Inmarsat offers global airline tracking service after MH370
Inmarsat, which has played a role in the search for the missing plane, said the service it was offering would provide definitive positional information.
It will allow a plane to determine its location using GPS and send that data over Inmarsat's global network at 15-minute intervals.
While GPS (Global Positioning System) is commonplace in cars and mobile phones, the international air traffic control network is still almost entirely based on radar.
Rupert Pearce, CEO of Inmarsat, said that in the wake of the loss of flight MH370, which disappeared without a trace on March 8 during a flight from Kuala Lumpur to Beijing with 239 people on board, it was "simply the right thing to do" to provide a free service.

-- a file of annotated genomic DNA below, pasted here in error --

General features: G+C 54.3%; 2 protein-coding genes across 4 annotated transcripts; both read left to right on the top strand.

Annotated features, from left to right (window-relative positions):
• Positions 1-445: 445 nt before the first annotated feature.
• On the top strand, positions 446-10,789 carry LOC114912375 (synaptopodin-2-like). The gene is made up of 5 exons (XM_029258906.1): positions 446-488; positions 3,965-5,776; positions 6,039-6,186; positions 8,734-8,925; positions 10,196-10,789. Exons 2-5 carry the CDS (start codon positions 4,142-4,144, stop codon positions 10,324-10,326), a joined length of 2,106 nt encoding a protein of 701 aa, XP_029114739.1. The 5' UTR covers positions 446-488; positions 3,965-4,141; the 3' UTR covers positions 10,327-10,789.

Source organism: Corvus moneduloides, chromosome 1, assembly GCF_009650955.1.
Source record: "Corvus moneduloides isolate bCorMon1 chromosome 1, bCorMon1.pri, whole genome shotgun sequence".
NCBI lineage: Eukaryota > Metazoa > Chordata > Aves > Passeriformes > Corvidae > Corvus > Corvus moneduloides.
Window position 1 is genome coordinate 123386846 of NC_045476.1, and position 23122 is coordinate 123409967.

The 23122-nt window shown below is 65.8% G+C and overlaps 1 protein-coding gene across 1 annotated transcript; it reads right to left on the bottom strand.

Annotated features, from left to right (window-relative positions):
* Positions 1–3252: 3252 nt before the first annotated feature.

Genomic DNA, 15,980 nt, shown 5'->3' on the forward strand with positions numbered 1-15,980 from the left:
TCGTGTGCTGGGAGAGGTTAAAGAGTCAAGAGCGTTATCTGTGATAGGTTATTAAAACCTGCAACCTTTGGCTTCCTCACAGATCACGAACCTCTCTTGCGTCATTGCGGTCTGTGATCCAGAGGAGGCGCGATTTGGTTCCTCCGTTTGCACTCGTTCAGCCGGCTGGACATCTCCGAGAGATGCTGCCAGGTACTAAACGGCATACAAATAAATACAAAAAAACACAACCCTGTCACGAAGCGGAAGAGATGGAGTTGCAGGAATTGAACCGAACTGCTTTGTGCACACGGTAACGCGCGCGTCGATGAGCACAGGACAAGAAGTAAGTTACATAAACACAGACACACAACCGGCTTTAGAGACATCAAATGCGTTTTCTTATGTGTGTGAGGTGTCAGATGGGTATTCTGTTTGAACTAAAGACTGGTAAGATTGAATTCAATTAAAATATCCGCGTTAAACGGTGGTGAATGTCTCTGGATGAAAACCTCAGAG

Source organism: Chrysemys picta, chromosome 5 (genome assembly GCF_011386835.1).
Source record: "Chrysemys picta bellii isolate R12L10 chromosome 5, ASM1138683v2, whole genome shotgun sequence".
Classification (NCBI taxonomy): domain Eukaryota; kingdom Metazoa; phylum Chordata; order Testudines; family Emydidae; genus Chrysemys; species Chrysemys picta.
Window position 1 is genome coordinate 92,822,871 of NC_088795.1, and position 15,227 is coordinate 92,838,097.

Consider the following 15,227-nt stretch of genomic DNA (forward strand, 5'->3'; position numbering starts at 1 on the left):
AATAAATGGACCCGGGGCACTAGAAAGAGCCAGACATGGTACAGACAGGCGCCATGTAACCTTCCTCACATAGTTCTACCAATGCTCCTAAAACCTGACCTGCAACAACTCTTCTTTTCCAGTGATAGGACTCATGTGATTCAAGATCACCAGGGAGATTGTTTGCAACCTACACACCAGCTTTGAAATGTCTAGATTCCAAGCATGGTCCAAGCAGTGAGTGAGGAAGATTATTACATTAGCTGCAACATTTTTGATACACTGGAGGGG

In the so far fruitless search for the Malaysian jet, electronic pings from Inmarsat equipment on the lost plane led investigators to search for wreckage in the Indian Ocean.
Inmarsat said it would also offer a "black box in the sky" service under which a plane that had deviated off course—which is believed to be the case with flight MH370—could transmit historic and real-time information from the flight data recorder and cockpit voice recorder.
More than two months since MH370 disappeared, no wreckage has been found to even confirm a crash, despite teams scouring sites in the Indian Ocean.
© 2014 AFP